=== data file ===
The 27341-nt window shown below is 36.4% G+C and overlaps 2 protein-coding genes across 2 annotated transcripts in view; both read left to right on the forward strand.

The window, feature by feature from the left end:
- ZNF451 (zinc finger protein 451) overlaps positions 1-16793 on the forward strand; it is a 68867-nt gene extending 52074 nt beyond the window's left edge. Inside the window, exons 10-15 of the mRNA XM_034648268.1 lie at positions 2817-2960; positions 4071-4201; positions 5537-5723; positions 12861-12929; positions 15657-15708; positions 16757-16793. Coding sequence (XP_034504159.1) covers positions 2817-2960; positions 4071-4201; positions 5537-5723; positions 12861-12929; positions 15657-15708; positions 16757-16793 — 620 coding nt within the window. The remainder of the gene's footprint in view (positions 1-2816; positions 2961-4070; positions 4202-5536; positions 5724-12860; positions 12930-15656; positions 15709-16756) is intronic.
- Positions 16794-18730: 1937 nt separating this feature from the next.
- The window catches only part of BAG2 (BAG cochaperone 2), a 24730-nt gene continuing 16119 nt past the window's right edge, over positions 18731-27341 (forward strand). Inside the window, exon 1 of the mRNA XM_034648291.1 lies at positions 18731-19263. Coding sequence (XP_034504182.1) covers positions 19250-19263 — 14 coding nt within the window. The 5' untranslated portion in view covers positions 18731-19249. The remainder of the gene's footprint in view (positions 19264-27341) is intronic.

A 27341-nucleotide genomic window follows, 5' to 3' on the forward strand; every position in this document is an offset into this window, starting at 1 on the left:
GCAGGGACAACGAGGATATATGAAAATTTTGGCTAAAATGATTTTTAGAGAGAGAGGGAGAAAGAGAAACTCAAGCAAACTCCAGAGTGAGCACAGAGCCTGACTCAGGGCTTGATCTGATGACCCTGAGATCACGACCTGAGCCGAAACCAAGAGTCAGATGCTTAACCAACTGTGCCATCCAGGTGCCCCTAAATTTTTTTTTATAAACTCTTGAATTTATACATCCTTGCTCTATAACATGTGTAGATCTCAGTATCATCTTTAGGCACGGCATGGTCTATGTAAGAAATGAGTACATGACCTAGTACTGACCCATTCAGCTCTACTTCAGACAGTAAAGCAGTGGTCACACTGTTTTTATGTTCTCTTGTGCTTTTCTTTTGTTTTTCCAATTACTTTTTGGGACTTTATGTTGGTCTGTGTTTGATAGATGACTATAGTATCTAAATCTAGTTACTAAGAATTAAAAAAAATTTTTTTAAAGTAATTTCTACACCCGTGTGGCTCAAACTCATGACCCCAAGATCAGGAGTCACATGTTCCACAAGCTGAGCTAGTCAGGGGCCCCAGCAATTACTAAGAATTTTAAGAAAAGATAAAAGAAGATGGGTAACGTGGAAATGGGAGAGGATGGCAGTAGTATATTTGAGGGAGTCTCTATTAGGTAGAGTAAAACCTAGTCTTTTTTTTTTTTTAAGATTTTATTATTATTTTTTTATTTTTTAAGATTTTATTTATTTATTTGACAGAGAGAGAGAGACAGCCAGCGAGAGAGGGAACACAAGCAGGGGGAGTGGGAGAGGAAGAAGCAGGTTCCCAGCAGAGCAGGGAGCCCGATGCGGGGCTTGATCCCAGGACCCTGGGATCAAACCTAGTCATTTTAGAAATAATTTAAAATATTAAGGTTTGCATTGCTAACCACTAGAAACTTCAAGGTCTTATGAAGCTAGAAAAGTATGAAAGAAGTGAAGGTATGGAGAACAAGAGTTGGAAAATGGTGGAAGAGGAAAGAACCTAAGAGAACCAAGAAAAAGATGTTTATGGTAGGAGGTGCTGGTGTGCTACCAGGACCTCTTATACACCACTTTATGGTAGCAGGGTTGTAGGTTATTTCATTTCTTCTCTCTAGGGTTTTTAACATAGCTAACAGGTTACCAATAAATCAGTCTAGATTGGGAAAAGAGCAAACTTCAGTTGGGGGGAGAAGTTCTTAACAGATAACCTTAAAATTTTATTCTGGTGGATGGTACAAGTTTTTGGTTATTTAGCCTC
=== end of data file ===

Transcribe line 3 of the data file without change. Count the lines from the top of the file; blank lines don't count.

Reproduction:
- ZNF451 (zinc finger protein 451) overlaps positions 1-16793 on the forward strand; it is a 68867-nt gene extending 52074 nt beyond the window's left edge. Inside the window, exons 10-15 of the mRNA XM_034648268.1 lie at positions 2817-2960; positions 4071-4201; positions 5537-5723; positions 12861-12929; positions 15657-15708; positions 16757-16793. Coding sequence (XP_034504159.1) covers positions 2817-2960; positions 4071-4201; positions 5537-5723; positions 12861-12929; positions 15657-15708; positions 16757-16793 — 620 coding nt within the window. The remainder of the gene's footprint in view (positions 1-2816; positions 2961-4070; positions 4202-5536; positions 5724-12860; positions 12930-15656; positions 15709-16756) is intronic.